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Seventeen World Cups: FIFA recognizes renowned reporter who set record covering soccer championships

Argentine journalist Enrique Macaya Márquez has covered all editions of the World Cup since 1958 and in Qatar has set a new world record at the age of 88

December 12, 2022 10:51am

Updated: December 12, 2022 2:12pm

Argentina's national team dreams of winning the World Cup again with Lionel Messi, the best soccer player of this century, may be the star on the field, but there is another Argentinean who became a World Cup record man in Qatar, surpassing him: journalist and commentator Enrique Macaya Márquez, who at 88 years of age is covering his 17th World Cup.

Starting at the age of 23 journalist Macaya traveled to the 1958 World Cup in Sweden, and from then on he has covered each and every edition of the FIFA World Cup held since then.

Now, with his 17th, he has just set a new record among journalists. He celebrated his 88th birthday on the day of the opening match of Qatar 2022, which he commented on for the Argentine radio station D Sports with which he currently works.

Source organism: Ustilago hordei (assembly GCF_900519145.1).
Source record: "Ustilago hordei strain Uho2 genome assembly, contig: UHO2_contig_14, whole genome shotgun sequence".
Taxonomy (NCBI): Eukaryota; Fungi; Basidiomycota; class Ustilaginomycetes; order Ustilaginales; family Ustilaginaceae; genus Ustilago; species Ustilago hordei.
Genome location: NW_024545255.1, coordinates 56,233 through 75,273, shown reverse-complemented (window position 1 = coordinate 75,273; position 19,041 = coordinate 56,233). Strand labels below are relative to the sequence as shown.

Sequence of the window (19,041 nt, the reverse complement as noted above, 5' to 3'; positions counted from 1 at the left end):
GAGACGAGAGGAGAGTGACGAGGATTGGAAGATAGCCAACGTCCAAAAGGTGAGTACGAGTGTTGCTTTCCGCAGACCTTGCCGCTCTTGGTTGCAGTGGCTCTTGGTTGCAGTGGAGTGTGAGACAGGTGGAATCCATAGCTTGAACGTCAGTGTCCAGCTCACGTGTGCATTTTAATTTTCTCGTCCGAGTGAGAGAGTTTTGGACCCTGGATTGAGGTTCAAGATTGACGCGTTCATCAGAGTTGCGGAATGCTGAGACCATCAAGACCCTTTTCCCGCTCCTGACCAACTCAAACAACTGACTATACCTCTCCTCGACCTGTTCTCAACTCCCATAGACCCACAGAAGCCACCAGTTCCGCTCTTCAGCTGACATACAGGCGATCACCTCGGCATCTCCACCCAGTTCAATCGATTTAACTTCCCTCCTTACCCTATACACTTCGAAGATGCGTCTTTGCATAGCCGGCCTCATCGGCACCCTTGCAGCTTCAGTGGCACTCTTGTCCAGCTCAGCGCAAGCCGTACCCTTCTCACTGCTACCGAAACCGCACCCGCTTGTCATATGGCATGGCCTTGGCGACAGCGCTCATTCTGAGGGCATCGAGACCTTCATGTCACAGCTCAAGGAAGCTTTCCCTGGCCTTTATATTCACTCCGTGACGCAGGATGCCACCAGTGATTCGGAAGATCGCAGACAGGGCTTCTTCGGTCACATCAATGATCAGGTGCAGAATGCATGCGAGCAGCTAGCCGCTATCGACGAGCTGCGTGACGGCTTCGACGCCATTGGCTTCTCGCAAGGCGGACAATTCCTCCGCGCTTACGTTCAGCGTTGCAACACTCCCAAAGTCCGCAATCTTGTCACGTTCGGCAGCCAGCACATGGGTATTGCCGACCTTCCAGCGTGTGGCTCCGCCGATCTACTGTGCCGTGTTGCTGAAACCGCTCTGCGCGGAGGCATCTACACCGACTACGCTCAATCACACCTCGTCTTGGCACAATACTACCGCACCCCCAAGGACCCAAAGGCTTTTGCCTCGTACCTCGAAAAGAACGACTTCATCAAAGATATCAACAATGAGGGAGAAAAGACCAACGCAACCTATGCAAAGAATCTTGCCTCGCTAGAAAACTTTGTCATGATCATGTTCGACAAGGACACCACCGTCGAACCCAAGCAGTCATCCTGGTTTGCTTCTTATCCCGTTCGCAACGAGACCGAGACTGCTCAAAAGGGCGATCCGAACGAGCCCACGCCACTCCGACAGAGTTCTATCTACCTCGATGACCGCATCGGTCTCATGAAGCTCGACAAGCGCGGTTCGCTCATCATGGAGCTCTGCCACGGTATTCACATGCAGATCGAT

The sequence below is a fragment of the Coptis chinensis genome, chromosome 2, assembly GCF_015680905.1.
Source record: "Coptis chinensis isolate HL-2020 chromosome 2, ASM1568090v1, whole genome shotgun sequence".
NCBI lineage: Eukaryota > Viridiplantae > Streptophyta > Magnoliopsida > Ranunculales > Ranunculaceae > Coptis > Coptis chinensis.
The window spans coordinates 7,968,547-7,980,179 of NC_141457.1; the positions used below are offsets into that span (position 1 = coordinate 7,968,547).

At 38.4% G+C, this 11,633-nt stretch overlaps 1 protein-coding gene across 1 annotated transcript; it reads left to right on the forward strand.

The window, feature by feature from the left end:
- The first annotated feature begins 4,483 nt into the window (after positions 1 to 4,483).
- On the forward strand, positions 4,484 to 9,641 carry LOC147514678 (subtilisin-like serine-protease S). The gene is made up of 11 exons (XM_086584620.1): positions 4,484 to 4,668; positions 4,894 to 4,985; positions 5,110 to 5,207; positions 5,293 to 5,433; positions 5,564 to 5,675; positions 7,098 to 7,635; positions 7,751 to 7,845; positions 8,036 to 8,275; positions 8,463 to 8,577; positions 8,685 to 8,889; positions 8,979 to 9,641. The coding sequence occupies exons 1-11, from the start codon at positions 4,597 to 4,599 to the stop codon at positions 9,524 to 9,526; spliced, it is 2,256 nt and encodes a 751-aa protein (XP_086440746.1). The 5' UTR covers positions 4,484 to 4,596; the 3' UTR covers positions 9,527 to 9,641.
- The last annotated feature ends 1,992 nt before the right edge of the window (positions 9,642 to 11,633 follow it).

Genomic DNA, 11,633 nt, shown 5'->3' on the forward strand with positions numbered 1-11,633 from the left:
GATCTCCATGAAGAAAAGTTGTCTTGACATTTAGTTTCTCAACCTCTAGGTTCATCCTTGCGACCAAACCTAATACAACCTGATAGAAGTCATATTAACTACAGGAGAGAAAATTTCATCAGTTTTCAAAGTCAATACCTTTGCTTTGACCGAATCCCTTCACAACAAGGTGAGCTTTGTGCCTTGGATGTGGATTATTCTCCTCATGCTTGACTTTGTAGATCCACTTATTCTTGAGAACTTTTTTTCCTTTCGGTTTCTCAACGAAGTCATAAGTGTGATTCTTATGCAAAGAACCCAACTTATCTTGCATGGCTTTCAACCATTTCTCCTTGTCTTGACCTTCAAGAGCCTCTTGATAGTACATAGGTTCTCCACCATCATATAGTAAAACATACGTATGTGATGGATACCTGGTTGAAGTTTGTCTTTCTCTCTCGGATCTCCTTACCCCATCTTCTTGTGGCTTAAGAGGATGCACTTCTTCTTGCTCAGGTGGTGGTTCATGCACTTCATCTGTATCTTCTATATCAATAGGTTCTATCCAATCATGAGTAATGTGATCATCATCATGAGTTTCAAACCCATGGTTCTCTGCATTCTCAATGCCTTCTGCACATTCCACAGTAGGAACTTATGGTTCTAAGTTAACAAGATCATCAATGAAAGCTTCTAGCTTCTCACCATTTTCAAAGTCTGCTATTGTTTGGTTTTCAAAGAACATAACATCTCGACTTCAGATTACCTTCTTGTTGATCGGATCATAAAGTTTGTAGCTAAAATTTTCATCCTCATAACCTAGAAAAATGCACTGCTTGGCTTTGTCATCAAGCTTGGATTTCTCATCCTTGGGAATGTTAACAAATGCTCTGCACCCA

In his extensive journalistic career, Macaya has seen Argentina win the trophy twice, in 1978 when Argentina hosted the World Cup, and again in Mexico in 1986. 

He was also a direct witness of Diego Maradona's career, from the star player's first goal for Argentina in a 1979 match against Scotland in Glasgow to his crowning achievement in the World Cup with a historic goal against England. 

Macaya has covered other legendary teams, such as Pele's Brazil in Mexico in 1970 and the the Netherlands' Total Soccer at the 1974 World Cup in Germany, even though they did not win the title.

Macaya Márquez worked for at least half a dozen radio stations, including Colonia, Belgrano, Provincia, Rivadavia, Mitre, La Red, and Del Plata.

He later became a familiar face in Argentina thanks to television, especially as host of the program Fútbol de Primera during the 1990s. The internationally renowned journalist has also been a columnist for newspapers such as Clarín and La Nación, all part of the impressive career of a legendary reporter who has participated in the most World Cups in the history of soccer.